In Executive Order 2020-14 issued on April 7, Governor Kristi Noem gave a pandemic break to teachers, parolees, and city councils
Make what you will of putting educators, convicts, and local politicians in the same policy bucket.
EO 2020-14 allows K-12 administrators to drop student growth ratings based on student learning objectives. In other words, if our kids’ grades go down during April and May, we’re not going to ding the teachers, who are all struggling mightily to reconfigure their lessons into online modules and get the kids to check their e-mail and submit their assignments without being able to give them skunk eye from the front of the room. That’s absolutely fair: an evaluation based on student performance this year, in the midst of a global pandemic, can’t make any useful comparison to student performance last year, when the only infection we were all suffering from was Trumpitis. (Of course, there’s an argument to be made that evaluating teachers from year to year on the basis of ever-changing student populations in any array of ever-changing community conditions lacks validity….)
EO 2020-14 also cuts parolees some slack on drug tests. Usually if a parolee fails a urinalysis test, the courts and Corrections have to put that using convict back behind bars for some minimum amount of time. But for now, the Governor says if a parolee pees hot, Corrections can apply some other non-incarceratory punishment that “reflects the nature of responding and mitigating to [sic] the emergency in the best interests of the health and safety of the state’s institutions and inmates.” Corrections can also defer the punishment, so don’t think you’re getting off scot free, dopers on parole! Get high now, spend extra nights in jail after the coronavirus has passed.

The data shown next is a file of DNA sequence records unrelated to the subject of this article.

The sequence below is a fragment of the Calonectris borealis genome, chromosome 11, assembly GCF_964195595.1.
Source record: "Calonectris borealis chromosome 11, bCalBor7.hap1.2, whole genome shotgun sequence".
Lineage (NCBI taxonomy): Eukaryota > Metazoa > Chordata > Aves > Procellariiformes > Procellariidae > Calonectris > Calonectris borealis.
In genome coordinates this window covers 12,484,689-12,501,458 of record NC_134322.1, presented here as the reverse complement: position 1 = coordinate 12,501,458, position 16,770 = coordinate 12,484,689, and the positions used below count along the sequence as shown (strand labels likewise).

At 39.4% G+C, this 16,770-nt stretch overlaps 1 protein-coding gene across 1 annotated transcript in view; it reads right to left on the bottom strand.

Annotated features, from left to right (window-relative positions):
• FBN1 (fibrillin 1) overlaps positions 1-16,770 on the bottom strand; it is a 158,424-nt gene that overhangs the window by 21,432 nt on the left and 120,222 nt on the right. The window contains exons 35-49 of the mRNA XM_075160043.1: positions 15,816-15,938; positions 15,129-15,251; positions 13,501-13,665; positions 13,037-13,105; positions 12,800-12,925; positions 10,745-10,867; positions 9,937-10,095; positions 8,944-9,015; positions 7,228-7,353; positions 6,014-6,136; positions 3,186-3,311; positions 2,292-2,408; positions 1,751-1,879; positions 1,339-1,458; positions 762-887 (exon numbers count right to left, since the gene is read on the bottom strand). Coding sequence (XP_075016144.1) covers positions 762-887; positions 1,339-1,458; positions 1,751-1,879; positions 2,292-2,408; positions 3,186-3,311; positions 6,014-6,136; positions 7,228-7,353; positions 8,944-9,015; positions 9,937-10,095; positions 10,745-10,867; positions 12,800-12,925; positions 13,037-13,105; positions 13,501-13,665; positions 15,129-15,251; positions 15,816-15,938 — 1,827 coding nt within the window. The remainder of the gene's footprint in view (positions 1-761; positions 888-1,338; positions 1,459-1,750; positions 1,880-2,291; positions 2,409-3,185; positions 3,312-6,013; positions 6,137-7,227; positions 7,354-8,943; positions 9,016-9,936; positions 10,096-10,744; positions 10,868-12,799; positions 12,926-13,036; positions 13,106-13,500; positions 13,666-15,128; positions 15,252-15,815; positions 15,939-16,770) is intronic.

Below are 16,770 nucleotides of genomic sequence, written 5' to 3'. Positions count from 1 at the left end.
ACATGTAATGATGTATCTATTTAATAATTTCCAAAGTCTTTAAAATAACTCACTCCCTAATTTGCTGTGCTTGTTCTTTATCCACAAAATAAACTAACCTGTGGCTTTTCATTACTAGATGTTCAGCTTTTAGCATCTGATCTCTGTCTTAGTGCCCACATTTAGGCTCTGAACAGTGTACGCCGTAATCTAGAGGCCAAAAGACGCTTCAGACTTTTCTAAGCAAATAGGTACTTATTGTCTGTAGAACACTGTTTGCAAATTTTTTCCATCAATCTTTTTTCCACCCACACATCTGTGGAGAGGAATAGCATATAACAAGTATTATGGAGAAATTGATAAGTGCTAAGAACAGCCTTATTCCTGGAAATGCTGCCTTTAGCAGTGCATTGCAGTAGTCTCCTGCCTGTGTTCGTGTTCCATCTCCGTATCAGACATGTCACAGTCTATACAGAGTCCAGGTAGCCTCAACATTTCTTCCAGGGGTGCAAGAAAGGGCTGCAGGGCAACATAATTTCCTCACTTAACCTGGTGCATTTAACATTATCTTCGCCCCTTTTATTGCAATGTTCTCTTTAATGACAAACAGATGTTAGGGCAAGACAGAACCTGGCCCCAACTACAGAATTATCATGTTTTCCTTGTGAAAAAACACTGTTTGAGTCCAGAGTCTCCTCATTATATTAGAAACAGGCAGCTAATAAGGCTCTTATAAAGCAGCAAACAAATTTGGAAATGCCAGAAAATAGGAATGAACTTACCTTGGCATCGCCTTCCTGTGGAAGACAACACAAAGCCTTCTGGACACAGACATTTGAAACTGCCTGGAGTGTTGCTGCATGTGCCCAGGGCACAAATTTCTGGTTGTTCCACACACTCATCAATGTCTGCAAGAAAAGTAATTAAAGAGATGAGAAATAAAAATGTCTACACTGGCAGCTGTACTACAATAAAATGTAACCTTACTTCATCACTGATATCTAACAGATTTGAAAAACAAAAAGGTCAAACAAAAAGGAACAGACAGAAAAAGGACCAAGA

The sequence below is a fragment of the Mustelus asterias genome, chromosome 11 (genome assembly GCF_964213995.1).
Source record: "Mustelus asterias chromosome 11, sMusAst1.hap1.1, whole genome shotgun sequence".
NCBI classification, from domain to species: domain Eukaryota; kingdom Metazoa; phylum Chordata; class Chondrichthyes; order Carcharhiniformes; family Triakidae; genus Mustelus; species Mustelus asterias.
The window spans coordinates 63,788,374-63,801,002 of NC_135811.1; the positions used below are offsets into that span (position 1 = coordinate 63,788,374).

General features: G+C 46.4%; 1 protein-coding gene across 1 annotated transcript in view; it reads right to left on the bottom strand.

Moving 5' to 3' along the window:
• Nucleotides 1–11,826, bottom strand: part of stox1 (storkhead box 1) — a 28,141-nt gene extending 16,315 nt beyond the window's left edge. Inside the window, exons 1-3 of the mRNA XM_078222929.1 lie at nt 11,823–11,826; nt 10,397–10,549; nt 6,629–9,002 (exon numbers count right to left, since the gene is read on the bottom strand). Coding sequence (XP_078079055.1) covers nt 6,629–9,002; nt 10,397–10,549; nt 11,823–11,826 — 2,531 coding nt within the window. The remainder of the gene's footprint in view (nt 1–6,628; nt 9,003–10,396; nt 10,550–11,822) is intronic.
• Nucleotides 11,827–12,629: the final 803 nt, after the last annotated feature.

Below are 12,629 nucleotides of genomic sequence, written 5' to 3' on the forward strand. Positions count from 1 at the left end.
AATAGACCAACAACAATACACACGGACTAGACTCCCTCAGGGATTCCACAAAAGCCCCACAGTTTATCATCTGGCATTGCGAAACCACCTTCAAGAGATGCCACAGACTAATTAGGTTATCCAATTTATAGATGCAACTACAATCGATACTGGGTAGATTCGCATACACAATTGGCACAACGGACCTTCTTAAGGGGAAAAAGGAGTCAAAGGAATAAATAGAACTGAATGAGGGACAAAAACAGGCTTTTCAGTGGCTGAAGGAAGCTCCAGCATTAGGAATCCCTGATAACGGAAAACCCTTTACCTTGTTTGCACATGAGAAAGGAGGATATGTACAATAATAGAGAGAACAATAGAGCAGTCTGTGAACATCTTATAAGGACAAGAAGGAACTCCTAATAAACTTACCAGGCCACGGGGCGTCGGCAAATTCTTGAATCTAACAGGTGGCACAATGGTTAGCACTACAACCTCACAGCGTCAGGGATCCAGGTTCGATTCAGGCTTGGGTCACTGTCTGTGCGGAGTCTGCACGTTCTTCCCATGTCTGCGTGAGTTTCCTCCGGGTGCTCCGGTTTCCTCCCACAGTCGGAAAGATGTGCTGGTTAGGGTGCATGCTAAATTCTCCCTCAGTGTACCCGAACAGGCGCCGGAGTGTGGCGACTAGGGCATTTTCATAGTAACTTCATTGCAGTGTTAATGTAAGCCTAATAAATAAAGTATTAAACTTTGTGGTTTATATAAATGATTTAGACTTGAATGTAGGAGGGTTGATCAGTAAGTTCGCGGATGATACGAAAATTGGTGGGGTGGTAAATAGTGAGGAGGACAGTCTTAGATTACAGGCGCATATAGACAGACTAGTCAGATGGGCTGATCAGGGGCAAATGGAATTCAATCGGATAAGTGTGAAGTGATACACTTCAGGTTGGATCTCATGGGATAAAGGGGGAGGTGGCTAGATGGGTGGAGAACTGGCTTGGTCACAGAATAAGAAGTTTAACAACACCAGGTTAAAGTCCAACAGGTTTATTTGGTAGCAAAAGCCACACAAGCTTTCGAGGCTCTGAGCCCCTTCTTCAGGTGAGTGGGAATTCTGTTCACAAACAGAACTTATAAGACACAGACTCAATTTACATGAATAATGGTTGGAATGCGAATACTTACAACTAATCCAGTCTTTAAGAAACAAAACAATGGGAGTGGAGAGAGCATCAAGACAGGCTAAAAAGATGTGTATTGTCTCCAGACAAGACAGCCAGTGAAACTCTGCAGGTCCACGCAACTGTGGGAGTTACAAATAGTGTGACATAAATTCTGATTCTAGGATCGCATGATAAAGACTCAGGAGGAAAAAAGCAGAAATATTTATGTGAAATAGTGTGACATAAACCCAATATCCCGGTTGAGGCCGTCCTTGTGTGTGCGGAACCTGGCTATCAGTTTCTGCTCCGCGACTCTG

Finally, EO 2020-14 cuts two breaks for city councils, county commissions, and other public bodies. First, Governor Noem has suspended the law that requires public bodies meeting by teleconference to provide at least one public meeting room where the public can tune in and participate. Thus, if your city council is meeting by Zoom, they don’t have to send someone to City Hall to set up a computer and camera for citizens; you’ll have to log in via your own phone. (No, Travis, you still can’t call a secret meeting and not give citizens the link to watch city council at home.) Second, the Governor has waived the requirement that at least one witness be physically present for the opening of sealed bids for government contracts. But the governments opening bids still have to rig up a teleconference to allow the public to view the bid opening online.
On those government openness points, I get queasy any time the state eases the requirements that our elected officials act in the open… but I get queasier when I think of more people getting coronavirus. Governor Noem isn’t allowing government functions to happen in secret; she’s just suspending a couple of provisions that violate sensible social distancing.